- The core elements of rule of law discourse which are so deeply embedded in cricket as a practice became basic normative references for opponents of the imperial master and the hypocrisies and contradictions of colonial rule. The role of cricket in the former English colonies demonstrates most clearly its contradictory character and its dialectical potential as a text which can and does provide a utopian vision for the future of the interpretive community. Cricket is both an imperial Victorian game and the 'national' game of India, Sri Lanka, Pakistan, the West Indies, Bangladesh and Australia. 'Each of the interpretations is true and each has the capacity to serve as the basis of a myth. The interpreter has to choose. At this level, at least, cricket far outstrips law as an important national social artefact.
- David Fraser, “Cricket and the Law: The Man in White is Always Right”, (2005), p. 327
- One more aspect of the cultural heritage of the interpretive community of cricket (at least in [[Australia)], the West Indies, South Africa, [[New Zealand)], and England) is the historical 'fact' of the link between cricket and both the traditional values of Christianity and the emerging Victorian ideological practice of muscular Christianity in the English public schools and the tradition of imperialistic missionaries. The Protestant ethic which informed Victorian social and legal practices and norms permeated cricket as well. Erich Geldbach goes so far as to propose a Weberian analysis positing the theory that:
Both the socio-economic...system of capitalism and modern athletics can be traced back to the setting of ascetic Protestantism which acted as a 'cultural catalyst' to bring about modern capitalism and modern sport.
Whatever the final resolution of the Weberian and anti-Weberian chicken and egg debate about Protestantism and capitalism, it is quite clear from out understanding and knowledge of the game that there are obvious parallels between the ethical content of the 'spirit of the game' and certain popular versions of Christian morality. 'It's not cricket' resonates as condemningly as does 'It's not the Christian thing to do', in what many continue to assert are 'our' moral practices.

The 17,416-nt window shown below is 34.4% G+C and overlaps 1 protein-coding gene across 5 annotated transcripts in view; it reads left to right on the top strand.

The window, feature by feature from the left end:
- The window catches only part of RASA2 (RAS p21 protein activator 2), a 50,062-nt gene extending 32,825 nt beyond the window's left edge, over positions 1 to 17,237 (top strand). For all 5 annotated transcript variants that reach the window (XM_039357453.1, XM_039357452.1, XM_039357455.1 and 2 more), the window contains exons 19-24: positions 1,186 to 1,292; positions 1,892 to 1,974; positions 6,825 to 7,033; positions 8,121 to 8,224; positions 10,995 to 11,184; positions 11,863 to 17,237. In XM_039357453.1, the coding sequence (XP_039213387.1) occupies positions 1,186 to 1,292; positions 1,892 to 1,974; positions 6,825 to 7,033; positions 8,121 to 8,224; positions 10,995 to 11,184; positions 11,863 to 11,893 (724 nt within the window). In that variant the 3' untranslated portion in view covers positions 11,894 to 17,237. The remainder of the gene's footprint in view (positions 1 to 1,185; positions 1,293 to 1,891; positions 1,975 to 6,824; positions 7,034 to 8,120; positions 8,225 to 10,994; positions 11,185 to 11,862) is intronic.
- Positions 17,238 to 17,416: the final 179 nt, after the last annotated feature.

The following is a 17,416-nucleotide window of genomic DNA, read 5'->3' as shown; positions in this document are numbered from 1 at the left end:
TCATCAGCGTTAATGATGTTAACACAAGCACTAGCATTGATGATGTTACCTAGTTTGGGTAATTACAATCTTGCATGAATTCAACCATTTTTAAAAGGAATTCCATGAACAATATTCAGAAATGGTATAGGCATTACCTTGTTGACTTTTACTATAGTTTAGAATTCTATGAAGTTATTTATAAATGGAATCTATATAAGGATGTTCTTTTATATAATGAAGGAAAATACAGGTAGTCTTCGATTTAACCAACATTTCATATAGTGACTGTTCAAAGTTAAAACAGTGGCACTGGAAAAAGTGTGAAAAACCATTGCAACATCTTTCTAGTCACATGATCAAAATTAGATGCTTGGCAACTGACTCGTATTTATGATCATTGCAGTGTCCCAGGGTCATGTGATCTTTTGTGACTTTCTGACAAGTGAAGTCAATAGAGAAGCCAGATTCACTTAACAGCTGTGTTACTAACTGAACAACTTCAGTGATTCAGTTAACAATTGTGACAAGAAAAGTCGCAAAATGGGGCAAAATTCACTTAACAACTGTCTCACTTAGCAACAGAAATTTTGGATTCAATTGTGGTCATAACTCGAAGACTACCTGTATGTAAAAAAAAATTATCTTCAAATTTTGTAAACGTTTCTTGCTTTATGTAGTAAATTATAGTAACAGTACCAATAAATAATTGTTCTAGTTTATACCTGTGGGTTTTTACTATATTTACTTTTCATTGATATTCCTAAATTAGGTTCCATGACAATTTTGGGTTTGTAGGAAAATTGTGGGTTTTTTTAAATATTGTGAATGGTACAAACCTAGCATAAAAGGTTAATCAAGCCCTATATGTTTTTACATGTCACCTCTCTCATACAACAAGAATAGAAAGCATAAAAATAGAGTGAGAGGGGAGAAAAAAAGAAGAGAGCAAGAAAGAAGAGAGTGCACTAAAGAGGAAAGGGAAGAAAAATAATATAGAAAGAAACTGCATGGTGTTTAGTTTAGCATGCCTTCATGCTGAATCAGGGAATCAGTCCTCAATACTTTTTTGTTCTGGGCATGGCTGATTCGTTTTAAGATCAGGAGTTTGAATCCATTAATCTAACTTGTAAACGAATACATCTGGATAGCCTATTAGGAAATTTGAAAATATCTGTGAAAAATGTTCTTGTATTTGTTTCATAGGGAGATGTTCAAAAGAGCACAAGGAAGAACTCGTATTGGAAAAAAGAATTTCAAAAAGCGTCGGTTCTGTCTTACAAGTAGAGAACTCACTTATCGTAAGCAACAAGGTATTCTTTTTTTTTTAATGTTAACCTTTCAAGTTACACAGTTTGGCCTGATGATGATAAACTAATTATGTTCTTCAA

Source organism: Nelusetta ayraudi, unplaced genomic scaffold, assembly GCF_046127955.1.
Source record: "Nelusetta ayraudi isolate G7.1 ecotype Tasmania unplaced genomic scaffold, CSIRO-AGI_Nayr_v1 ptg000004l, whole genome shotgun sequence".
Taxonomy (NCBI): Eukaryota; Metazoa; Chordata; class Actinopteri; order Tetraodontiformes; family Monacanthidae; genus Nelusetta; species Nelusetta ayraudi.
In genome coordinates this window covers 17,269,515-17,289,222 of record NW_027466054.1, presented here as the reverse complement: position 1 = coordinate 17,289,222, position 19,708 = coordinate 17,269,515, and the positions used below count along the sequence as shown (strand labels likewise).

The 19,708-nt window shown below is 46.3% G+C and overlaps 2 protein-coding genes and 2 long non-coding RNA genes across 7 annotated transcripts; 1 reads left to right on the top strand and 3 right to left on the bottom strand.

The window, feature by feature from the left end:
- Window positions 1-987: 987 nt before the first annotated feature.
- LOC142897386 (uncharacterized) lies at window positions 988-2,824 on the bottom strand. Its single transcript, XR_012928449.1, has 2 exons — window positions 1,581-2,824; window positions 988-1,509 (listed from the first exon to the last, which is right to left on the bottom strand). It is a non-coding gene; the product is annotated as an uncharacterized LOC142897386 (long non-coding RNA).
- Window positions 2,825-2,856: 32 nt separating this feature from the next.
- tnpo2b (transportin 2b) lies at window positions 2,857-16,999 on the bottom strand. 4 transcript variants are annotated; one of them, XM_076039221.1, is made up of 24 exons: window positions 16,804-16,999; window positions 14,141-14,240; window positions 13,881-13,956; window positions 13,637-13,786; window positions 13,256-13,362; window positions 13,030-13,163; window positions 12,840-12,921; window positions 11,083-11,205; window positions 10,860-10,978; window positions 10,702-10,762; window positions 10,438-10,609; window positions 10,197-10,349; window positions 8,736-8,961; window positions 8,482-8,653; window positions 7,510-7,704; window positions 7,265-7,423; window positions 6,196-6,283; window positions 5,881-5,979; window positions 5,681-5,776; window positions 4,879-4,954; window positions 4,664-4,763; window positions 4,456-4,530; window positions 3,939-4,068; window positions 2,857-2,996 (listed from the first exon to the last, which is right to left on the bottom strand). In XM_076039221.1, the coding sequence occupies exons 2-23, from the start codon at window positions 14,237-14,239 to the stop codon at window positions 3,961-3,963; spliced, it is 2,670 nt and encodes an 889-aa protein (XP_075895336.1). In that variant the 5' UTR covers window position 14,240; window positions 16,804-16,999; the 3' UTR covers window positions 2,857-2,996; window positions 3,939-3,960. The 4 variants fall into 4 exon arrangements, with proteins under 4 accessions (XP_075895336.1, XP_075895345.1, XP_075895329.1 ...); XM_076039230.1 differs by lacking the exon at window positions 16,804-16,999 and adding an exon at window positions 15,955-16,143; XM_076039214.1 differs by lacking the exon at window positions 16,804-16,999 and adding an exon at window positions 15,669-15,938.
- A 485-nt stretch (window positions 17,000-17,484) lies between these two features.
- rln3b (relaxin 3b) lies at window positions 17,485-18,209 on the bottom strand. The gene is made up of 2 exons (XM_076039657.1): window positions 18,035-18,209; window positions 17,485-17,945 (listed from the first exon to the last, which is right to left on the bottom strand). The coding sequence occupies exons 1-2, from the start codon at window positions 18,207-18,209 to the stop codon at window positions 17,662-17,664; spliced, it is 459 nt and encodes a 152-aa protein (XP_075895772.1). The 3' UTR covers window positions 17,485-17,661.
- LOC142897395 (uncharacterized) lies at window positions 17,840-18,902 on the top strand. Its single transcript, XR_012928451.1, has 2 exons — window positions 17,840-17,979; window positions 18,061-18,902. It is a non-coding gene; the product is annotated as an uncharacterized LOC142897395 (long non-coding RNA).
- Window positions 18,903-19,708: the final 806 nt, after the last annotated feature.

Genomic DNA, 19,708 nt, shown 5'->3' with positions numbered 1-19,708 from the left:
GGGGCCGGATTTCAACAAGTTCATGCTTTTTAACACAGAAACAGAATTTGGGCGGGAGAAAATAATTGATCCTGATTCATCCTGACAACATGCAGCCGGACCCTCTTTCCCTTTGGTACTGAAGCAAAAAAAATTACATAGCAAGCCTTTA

- David Fraser, “Cricket and the Law: The Man in White is Always Right”, (2005), p. 332
- Despite the obvious historical and ideological unity of cricket and imperial Christianity, we are faced here again with competing versions of the truth. If such a connection really exists, why did it take Knott's conversion to illustrate for him the error of his ways? Why were the imprecations of those who condemned the events in question as violations of the moral code of cricket ineffective? Does this indicate that there is a conflict or that while there may be a practical conjunction one can heed the code only when its source is not human law but God's Law? Can only Christians be true cricketers? Can true cricketers be non-Christians? In the Indian context, can only Hindus be 'Indian' cricketers? What are we to make of the 'Islamic' nature of Pakistan and Pakistani cricket and Yusef Youhana, a Christian Test player? The debates over natural law versus human positivism are as central to the understanding of Noonan's jurisprudence as they are to the understanding of cricket. There are, of course, counter-Christian narratives or different Christian narratives in cricket which contradict and enrich the story just as there both secular and competing Hindu or Islamic renderings of the complex texts and practices of Indiana and Pakistani cricket. A triumph over one narrow view of Christianity served to 'democratize' the game permitting the playing of the game on Sundays in England by melding capitalism and anti-Puritanism in an interesting and textually complex Weberian interpretive ploy.
- David Fraser, “Cricket and the Law: The Man in White is Always Right”, (2005), p. 333
- That cricket is going to stay in India there cannot be a shadow of a doubt; it has taken hold all over the country, and chokras can be seen playing in every village with any sort of old bat and ball that they can lay hands on. I should hope that it will do something to get over any racial antipathy; for instance, it must, I think, bring the several races together more and more, in a spirit of harmony that should be the spirit in which cricket is played. Unquestionably, it arouses excitement and enthusiasm, and extreme ambition that one's own side should succeed, bit it also ought to lead to friendliness, and that is what is needed in India. East will always be East, and West, West, but the crease is not a very broad line of demarcation – so narrow, indeed, that it ought to help bring about friendly relations.
- Lord Harris, A Few Short Runs (1921)